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Martin Bartak, future Czech Defense Minister? And other names



Martin Bartack
(ODS) could fill the position of Defense Minister in the future Czech “technical transitional” government formed between the social democrats (CSSD) and the Christian democrats (ODS). A reshuffle made necessary after the vote of the motion of censure against the Topolanek government. Currently serving as Secretary of State for Defense, he is the candidate most often cited to replace the current minister Vlasta Parkanova (whose departure seems certain, his party not participating in the new transitional government). Born on February 14, 1967, neurosurgeon by profession (working at the “Na Homolce” hospital in Prague), Martin Bartak is the ODS's specialist in defense and security issues. He was notably the advisor to the vice-president of the ODS, Petr Necas (2002-2006). The new minister will have the task of chairing the meeting of EU Defense Ministers on May 18; the Czech Republic continuing, whatever it may, despite its internal difficulties, to preside over the EU until June 30, 2009.



(Updated) For Foreign Affairs, the social democrats proposed Jan Kohout. A very experienced diplomat, well versed in European affairs. Member of the CSSD, member of the European Convention, Kohout was the first Czech ambassador to the EU from May 2004 to 2008. He refused the office of Prime Minister in 2005, and is today one of Schwarzenberg's deputies ( current Minister of Foreign Affairs, resigned), vice minister responsible for cooperation and humanitarian aid.



To European affairs, he is the current ambassador to NATO, Stefan Fule, who is expected to succeed Vladimir Vondra. A graduate in philosophy from the University of Prague, he took courses at the Institute of International Relations in Moscow from 1981 to 1986 (during the Soviet “beautiful era”). He essentially began his career as a diplomat at the UN in New York then at the “United Nations” department of the Ministry of Foreign Affairs. He then served as Ambassador to Lithuania (1998-2001), was then First Deputy Minister of Defense (in the Social Democratic government, 2001-2002) then Ambassador to London, before landing at NATO (2005). -2009) where he became a fervent defender of the policy followed by his government concerning the installation of a US radar as part of the anti-missile shield, while his party was opposed to it. A great feat…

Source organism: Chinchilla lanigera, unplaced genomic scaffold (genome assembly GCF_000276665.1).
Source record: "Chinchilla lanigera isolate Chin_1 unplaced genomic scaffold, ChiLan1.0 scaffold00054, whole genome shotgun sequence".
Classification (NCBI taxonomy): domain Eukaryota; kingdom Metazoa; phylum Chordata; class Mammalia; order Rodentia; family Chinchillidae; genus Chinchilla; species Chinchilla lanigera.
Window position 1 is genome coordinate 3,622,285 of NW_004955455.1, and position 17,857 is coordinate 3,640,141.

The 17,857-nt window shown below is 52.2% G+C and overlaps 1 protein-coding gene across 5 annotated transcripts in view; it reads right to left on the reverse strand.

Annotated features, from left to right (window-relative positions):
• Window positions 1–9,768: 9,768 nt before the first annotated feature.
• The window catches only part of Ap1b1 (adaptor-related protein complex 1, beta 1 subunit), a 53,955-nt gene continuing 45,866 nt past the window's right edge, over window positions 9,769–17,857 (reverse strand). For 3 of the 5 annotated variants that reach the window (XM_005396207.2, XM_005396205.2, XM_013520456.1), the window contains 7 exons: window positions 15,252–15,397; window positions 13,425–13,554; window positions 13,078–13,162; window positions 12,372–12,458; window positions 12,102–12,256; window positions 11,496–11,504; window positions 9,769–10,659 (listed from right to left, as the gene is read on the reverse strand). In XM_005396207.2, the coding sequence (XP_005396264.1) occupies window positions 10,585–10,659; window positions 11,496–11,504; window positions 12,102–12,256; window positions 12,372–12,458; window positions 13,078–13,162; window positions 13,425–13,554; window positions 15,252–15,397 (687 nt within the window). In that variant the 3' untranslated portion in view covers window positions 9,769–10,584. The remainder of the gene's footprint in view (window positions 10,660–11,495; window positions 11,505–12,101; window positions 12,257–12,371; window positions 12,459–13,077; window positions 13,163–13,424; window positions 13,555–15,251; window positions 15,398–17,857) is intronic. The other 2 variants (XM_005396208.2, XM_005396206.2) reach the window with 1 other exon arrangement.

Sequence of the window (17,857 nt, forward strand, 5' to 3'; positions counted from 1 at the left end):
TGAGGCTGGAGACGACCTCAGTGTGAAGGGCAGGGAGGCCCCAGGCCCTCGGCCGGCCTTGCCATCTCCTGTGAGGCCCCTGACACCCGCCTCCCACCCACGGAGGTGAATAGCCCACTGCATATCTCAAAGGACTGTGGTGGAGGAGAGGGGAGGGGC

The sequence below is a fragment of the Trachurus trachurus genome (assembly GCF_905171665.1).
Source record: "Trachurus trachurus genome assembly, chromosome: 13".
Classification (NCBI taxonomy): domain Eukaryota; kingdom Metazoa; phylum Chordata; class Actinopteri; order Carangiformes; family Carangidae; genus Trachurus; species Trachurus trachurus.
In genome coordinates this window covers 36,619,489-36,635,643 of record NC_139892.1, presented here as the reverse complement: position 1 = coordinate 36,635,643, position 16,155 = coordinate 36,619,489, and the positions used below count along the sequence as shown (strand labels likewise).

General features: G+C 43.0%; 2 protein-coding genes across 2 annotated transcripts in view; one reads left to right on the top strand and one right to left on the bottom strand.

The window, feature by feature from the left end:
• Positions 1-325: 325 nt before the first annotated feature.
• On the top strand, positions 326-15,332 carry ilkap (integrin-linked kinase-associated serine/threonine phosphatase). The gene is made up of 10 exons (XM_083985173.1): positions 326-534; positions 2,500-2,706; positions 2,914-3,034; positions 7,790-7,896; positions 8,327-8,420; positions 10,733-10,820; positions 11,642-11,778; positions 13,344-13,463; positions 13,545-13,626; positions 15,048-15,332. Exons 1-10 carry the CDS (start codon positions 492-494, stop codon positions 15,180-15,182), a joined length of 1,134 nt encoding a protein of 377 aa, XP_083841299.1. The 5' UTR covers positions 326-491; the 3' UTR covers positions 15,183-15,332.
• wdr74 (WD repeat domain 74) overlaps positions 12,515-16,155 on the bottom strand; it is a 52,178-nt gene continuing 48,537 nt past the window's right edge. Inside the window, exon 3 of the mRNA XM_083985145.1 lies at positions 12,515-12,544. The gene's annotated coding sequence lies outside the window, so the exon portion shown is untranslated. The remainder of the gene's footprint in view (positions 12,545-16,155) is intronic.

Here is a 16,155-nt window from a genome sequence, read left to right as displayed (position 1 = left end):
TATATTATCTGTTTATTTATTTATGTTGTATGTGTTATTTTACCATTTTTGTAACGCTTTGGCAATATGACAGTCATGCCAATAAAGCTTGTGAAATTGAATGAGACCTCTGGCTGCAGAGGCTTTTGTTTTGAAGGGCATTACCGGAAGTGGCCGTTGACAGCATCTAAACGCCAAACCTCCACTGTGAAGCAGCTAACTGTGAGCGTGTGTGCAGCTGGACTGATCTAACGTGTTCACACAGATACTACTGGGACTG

(photos: CS Ministry of Defence, CS Ministry of Foreign Affairs, NATO)

(NGV)

Nicolas Gros Verheyde

Chief editor of the B2 site. Graduated in European law from the University of Paris I Pantheon Sorbonne and listener to the 65th session of the IHEDN (Institut des Hautes Etudes de la Défense Nationale. Journalist since 1989, founded B2 - Bruxelles2 in 2008. EU/NATO correspondent in Brussels for Sud-Ouest (previously West-France and France-Soir).

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